If you’d like to explore how some of the key trends and technologies from the Horizon Report can be applied to your own teaching (trends such as “The Growing Ubiquity of Social Media” or “Integration of Online, Hybrid and Collaborative Learning” and technologies such as the “Flipped Classroom”), contact eLIS at elis@lesley.edu.

Source for trends, challenges, and technology examples mentioned from the Horizon Report:

Johnson, L., Adams Becker, S., Estrada, V., Freemam, A. (2014). NMC Horizon Report:  2014 Higher Education Edition. Austin, Texas: The New Media Consortium.

myLesley Blogs, Journals & Wikis, Oh My!

Did you know that myLesley has its own built-in set of blogs, journals and wikis? They’ve been around for a while, but with the latest myLesley update now is a great time to take another look.

Blackboard blog

What’s so great about Blackboard blogs and wikis?

Faculty who have already switched over to these built-in tools have found them to be far easier to use and set up. This is especially true if you create individual blogs for your students. Now there’s no need to manually set up a separate blog for each student. Just create your blog, click a single button (Individual to All Students) and Blackboard will automatically take care of the rest. Note: If you select the Course option all of the students will post their entries to a shared single blog.

individual blog setting

Blackboard blogs, journals and wikis have the same text editor as the discussion board so your students do not need to learn a new tool. Adding images and media is far more straightforward and obvious and because theses tools are native to the Blackboard environment, they have access to all the Blackboard tools. This includes the ability to easily add and/or record video with Video Everywhere, recording audio with Voice Authoring and integration with the Grade Center.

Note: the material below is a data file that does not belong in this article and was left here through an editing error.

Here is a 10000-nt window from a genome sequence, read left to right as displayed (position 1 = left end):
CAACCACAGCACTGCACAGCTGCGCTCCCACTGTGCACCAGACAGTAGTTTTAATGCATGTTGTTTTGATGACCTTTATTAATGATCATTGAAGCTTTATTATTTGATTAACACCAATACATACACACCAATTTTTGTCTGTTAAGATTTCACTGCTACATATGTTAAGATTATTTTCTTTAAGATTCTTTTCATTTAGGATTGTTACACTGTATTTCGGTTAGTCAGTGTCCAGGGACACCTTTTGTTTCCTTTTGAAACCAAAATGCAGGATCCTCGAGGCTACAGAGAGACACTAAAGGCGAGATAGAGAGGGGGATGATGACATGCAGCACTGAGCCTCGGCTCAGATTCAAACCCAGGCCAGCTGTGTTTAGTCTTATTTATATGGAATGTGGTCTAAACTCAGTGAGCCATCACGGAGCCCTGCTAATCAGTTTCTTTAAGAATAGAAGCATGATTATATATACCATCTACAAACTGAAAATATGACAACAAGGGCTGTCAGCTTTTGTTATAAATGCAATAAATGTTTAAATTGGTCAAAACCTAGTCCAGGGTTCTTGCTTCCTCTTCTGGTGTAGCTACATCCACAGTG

What you need to know?

All Blackboard blogs, journals and wikis are private to your course and can only be accessed and viewed while you and your students are logged into myLesley. This set-up fully complies with FERPA regulations. This privacy feature also means that you cannot copy blog or wiki content to another course.

If you have created a template for a wiki assignment, we recommend that you set it up in another course, such as a development shell or your myspace (aka Faculty Demo Student Account). You can then manually copy and paste the pages of the wiki into your new course. You could also create a Word document with the structure of each page and save it with your other course resources. This may seem a little more cumbersome than simply copying the wiki from course to course, but it’s easier than having to delete all the pages and student comments from last semester’s wiki assignments in order to start with a clean template.

Where to find out more info?

Please review the support pages below for more info on how to set up the tools, create and edit content, and grade student work.

Blackboard Wikis
Blackboard Blogs and Journals

What to Look Forward to in Blackboard for Fall 2014

On August 26, 2014, myLesley will be upgraded to the latest version of Blackboard (Blackboard Learn 9.1 April 2014). This scheduled myLesley upgrade will resolve known issues and include several new features and enhancements that are especially useful for faculty. They include:

Student Preview – Quickly View Your Course as a Student
Toggling the new Student Preview button provides instructors with the capability to see and experience their myLesley courses exactly as their class does. While in Student Preview mode, instructors can perform the following student activities: submit assignments, take tests, create blog posts, create journal and wiki entries and view traditional student only tools, such as My Grades. For more information, review the Details or watch the Overview Video below.

SafeAssign
SafeAssign, the tool that reviews assignment submissions for plagiarism, is now integrated as an option right in the Assignments tool and also includes a suite of new reporting features. For more information, review these Details.